SUNDAY 23 MARCH 2003
by Richard Hall
We have just past the vernal equinox and, if you were an
alien looking down at East Anglian point to point meetings this year, you
would have thought three quarters of the human population had just come
out of hibernation. The car park was full long before racing. Ford
Fiesta’s and 4 x 4’s alike sprouted picnic tables around which people
sat in canvas backed chairs eating salad and chicken and ringing townie
friends on mobile phones to talk of life beyond the McDonald’s
roundabout. Casual jackets and trainers replaced country tweed coats and
green wellies as the prevailing fashion. The purists of the sport were
swamped by the fair weather brigade. History tells us that this will be
the pattern now until the season ends. With the firmer ground the quality
of racing will diminish, but that does not matter. Fun, fresh air and
frivolity will replace the dour sincerity of those who were just there for
the sport. Spring is now, winter is history, and summer is the promise of
a better future around the corner. It is a good time to be alive, a time
for change, for the young and the rejuvenated.
Not many of the sport’s new “sunshine” friends would
know the difference between a Hunt Race and a Confined, nor would they
care. It is a subtlety that only the regulars would understand. In general
the all season loyalists tend to sneer at the Hunt races on the grounds
that they attract small fields and are contested by jockeys with bags of
enthusiasm, but limited experience or ability, riding horses who’s
better days are either behind them or who will never come. To the rank and
file Hunt member, however, they are the highlight of the year. This is the
one chance they, and their one horse, have of realistically winning an
event. It is not open to the semi-professional yards from other areas; it
is contained to their hunt. They have the arena in which they can race
against the people they gallop alongside in the hunting field. For some it
is the pride that is important; they need to show that they either are, or
own, the best in the vicinity. For others it is the opportunity it can
give them; either to taste victory or to expose their riding skills to
those in a position to offer more mounts.
Lucinda Barrett Nobbs fits very much in to the latter
category. She works as a groom to the Waveney Harriers Hunt Master, John
Ibbott, who has helped her entry into the sport. Last year she rode a
schoolmaster, Mr Foodbroker, around most of the East Anglian tracks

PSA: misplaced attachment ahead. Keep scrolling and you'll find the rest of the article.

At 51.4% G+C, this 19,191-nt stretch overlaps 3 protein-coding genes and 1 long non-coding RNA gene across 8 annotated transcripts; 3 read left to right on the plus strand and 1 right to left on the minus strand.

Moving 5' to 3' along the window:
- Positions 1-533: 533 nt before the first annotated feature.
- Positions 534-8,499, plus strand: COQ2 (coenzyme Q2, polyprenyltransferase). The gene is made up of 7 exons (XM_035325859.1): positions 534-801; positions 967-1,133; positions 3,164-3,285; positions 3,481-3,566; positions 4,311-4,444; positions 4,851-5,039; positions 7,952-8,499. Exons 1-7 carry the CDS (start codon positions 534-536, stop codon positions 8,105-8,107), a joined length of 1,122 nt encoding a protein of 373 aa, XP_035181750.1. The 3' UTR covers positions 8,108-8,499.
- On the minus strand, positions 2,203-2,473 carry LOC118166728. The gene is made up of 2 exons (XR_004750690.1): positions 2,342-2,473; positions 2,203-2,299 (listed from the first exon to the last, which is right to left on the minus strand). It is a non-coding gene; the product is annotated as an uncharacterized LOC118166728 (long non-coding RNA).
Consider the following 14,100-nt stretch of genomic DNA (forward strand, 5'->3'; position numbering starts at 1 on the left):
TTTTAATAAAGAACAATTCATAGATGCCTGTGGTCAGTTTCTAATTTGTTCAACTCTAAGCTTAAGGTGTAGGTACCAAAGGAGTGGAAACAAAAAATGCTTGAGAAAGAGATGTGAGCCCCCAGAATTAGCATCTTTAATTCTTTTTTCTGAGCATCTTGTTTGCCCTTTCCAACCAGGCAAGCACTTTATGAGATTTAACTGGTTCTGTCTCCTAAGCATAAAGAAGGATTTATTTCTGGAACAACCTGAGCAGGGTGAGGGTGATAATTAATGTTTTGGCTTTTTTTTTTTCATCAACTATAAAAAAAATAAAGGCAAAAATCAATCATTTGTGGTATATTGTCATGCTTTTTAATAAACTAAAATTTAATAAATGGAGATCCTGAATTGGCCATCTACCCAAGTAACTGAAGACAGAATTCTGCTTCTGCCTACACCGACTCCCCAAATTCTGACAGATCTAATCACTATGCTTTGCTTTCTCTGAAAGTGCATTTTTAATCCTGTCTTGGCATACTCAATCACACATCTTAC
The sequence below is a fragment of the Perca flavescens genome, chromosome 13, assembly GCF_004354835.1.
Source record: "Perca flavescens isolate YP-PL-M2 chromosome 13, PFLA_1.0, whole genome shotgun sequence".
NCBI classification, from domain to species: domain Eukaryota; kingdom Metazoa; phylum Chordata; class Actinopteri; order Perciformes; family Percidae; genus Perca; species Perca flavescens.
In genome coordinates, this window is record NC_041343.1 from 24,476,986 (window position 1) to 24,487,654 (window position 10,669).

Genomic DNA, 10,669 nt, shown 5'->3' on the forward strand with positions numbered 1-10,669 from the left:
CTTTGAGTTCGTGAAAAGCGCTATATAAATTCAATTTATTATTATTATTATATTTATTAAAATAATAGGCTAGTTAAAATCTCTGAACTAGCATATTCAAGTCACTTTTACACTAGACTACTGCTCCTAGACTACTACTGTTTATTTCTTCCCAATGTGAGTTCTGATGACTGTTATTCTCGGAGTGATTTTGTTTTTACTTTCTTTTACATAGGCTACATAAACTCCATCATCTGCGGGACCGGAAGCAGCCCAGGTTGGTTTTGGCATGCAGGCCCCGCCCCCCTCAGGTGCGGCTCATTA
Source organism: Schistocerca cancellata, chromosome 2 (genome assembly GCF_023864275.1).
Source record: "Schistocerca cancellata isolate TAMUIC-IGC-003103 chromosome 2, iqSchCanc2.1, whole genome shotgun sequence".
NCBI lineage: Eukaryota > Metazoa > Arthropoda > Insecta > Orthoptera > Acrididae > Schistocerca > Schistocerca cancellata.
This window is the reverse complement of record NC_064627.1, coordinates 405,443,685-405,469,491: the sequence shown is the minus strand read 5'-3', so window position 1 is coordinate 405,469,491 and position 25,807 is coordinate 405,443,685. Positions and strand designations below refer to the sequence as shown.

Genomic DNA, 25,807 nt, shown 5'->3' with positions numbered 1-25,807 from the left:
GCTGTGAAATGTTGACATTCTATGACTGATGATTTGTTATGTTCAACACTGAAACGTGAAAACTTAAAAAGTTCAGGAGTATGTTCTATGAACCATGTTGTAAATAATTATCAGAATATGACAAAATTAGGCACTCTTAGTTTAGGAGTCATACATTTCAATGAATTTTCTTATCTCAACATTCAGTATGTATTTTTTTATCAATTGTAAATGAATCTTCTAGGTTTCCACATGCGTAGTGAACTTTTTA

without ever troubling the judges. This year the yard have put up Dancing
Ranger, a purchase from the West Country pointing fields, for her to
compete on. Injury kept him off the track for most of last season. Today
was his seasonal debut. He would come on for the run but, although now a
twelve year old, the formbook suggested that he could still play a part in
the finish. The bookies and punters agreed. He opened at 3/1 and was
backed down to 2/1 second favourite in the five runner field. Treasure
Dome, owned and trained by the Hon Secretary and former trainer under
rules, John Whyte, was the 4/6 favourite. He was to be partnered by Alan
Coe who was by far the most experienced of the jockeys and the only one in
the field not affiliated to the Waveney. Harry Tartar from the Parker
family, and ridden by son Dominic, was the third favourite at 5/1. Annie
Bowles, unable to ride her Society Lad due to the unsuitable going,
partnered Musical Hit (the second of the three Ibbot runners) who was
generally available at 7/1. Jack Bevan, one of the hunt whipper-ins,
completed the field riding his own horse; the 33/1 shot Bright Torino, a
cast off from the Bloom yard. Although he had no real chance of winning,
Jack was positive that the horse (who had given him “one of the best
experiences in life in jumping downhill fences at Ampton and Horseheath”)
would translate the improvement shown on the gallops onto the racecourse.
It was the experience, and the “showing improvement”, that was
important to him.
Dancing Ranger led for the first couple of fences. He jumped
big and easy, without losing ground. Treasure Dome joined him at the third
with Musical Hit and Harry Tartar tucked in behind. Bright Torino was
slowly away and trailed by ten lengths. They raced at a comfortable pace
in that order for the first circuit, the lead alternating easily between
the first two in the betting, and Bright Torino closing to condense the
gap between first and last to six lengths. At the tenth Harry Tartar
unseated Dominic Parker. At the fifteenth Alan Coe kicked for home on
Treasure Dome. The move caught Lucinda unawares and coincided with her
mount “going lame for a stride or two”. A five length gap was quickly
established. It looked as if Dancing Ranger would be hard pressed to hang